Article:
This same ay allele occurs in dogs with the coat color called sable in Tervuren, Malinois, Lakenois, Collie, and Shetland Sheepdog. In all these breeds some solid black hairs occur and a few hairs with alternating bands of phaeomelanin and eumelanin can be present. The sable, and probably all red coat colors of the Cardigan Welsh Corgi are also caused by this allele. Note that sable in German Shepherd Dog is a term used to describe the presence of predominantly banded hairs and is not caused by this allele, but instead by the aw allele as described above. Distinguishing the difference between Lady, the Shetland Sheepdog and Fello, the German Shepherd Dog above, is not simple from a photo or even from a distance in person.
Note that the promoter study of 2021 would call some, most or all of these dogs "Shaded Yellow (SY)". They report they have VP2 instead of VP1.
Although many dog breeders have assumed that the differences in darkness of fawn or sable dogs is determined by whether they are homozygous or heterozygous for ay, it is likely that some to all of this variation is caused by another gene. The cover from the 2005 issue containing our article describing the ay allele shows 4 dogs that are all ay/ay, yet vary tremendously in shading: Peyton, a female Shetland Sheepdog; Rain, a male Belgian Tervuren; Bull, a male Mastiff; Ginny, a female Akita. It is suspected that dogs that are heterozygous for the promoters may have subtle differences in shade, compared to the homozygous dogs.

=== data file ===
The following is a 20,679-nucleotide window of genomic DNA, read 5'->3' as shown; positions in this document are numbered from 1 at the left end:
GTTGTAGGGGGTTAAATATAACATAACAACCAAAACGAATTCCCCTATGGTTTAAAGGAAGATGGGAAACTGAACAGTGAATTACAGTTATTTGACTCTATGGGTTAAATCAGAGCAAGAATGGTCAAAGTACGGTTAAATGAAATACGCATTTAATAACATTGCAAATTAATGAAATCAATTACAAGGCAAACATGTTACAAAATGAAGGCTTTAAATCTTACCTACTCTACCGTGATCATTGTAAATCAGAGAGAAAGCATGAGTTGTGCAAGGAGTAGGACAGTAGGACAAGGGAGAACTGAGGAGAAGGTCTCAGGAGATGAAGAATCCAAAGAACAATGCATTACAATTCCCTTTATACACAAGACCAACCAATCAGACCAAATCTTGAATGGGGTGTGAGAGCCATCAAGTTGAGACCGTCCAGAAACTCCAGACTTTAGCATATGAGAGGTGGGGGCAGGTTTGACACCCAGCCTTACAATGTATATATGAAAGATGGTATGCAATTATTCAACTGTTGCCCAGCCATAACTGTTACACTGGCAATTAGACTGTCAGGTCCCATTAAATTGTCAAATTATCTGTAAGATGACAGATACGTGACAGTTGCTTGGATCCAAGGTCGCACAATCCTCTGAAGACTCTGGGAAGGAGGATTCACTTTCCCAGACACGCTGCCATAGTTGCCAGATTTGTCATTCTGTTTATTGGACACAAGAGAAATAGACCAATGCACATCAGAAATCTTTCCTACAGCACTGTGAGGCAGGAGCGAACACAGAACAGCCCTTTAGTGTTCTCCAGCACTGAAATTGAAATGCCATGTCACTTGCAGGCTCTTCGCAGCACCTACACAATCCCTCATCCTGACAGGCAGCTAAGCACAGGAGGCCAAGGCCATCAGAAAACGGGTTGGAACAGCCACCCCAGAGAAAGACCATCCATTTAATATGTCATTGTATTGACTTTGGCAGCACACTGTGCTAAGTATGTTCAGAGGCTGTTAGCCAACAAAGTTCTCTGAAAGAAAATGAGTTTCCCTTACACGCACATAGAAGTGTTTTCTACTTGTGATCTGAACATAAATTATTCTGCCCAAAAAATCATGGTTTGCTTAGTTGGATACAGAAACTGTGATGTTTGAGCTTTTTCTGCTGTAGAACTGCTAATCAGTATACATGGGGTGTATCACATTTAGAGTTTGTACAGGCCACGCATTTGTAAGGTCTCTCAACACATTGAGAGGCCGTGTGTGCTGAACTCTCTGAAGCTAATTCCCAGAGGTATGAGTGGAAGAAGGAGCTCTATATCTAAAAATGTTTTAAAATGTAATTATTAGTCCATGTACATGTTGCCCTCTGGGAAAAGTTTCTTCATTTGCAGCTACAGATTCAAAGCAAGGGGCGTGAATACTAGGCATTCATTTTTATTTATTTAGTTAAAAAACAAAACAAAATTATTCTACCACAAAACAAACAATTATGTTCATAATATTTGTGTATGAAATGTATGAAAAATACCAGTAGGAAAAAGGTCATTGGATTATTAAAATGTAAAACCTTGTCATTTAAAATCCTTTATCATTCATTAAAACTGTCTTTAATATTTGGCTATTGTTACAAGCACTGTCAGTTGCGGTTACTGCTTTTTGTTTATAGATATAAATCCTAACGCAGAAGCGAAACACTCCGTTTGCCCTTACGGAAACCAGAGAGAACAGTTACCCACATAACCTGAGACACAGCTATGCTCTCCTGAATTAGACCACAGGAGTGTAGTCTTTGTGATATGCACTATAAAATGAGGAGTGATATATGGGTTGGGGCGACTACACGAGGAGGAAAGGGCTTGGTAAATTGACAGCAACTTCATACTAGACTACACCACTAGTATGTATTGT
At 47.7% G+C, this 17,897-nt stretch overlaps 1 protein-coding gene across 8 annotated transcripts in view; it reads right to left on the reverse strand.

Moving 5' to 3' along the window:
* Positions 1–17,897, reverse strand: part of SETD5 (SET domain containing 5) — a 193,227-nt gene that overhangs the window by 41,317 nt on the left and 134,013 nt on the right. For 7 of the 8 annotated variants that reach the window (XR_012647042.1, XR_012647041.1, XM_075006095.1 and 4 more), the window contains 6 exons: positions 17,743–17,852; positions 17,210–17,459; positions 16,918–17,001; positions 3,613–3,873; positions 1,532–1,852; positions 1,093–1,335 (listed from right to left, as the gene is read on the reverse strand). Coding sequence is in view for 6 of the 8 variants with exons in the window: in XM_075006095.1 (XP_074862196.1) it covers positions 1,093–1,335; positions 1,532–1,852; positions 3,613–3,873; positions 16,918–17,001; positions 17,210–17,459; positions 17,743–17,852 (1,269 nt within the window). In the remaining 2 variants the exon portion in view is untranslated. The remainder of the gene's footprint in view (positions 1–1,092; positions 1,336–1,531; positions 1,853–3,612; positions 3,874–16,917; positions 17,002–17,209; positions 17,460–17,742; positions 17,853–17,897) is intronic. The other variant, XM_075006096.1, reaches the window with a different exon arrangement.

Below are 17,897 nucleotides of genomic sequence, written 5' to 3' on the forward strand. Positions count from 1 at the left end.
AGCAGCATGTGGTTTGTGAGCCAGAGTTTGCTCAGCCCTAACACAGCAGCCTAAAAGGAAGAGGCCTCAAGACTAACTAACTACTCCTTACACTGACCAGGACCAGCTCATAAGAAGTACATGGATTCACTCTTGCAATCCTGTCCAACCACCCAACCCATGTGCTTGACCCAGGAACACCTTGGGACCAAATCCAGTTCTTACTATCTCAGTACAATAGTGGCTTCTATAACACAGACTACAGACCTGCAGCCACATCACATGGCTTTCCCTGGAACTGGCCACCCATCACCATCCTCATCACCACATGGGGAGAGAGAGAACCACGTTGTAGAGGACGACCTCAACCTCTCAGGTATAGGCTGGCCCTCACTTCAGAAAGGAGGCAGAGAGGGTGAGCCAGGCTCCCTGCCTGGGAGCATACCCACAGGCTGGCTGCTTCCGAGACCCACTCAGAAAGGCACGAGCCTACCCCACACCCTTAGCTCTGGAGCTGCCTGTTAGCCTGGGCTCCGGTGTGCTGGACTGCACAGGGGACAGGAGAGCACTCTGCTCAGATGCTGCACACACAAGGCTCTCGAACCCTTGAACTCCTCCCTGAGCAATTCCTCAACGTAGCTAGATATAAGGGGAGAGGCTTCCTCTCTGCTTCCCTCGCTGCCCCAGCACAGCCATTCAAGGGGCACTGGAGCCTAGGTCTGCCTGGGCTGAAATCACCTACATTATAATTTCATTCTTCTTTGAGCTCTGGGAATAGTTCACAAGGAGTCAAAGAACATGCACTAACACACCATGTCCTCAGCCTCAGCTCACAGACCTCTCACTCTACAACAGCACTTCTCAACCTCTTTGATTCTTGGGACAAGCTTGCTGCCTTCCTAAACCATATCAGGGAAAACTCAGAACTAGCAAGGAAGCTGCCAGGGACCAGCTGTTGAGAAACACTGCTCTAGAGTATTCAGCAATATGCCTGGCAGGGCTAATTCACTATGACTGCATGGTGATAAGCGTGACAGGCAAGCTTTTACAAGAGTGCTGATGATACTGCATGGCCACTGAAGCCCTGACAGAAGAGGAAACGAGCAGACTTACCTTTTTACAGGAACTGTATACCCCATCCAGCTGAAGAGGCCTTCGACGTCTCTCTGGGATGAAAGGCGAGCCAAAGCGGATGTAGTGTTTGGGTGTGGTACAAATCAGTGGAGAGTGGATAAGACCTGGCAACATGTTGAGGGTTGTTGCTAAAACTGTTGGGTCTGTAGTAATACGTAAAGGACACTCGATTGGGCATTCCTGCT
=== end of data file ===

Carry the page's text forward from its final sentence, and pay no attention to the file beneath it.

Brindle dogs which are full-body brindles, as opposed to dogs with only brindle undersides, have at least one ay allele.
Tricolor, Black-and-Tan, Tan Points, and Saddle Tan (at)
|This Gordon Setter is an example of a breed that is black-and-tan. C. C. Little (1957) would say these dogs were atat. Tan Points are more difficult to distinguish on this liver French Brittany but still visible. On an orange English Setter, they can be impossible to detect.|
|This Staffordshire Bull Terrier is black-and-brindle. Priscilla has brindle where other dogs would have tan because she has at least one copy of the brindle allele and a genotype of atat at the agouti locus.|
The tricolor collie pup and Dachsbracke above are examples of dogs that are black-and-tan with white.
The promoter study of 2021 calls dogs of these phenotypes "Black back (BB)". They suggest it is the most recessive of the phenotypes, other than full black.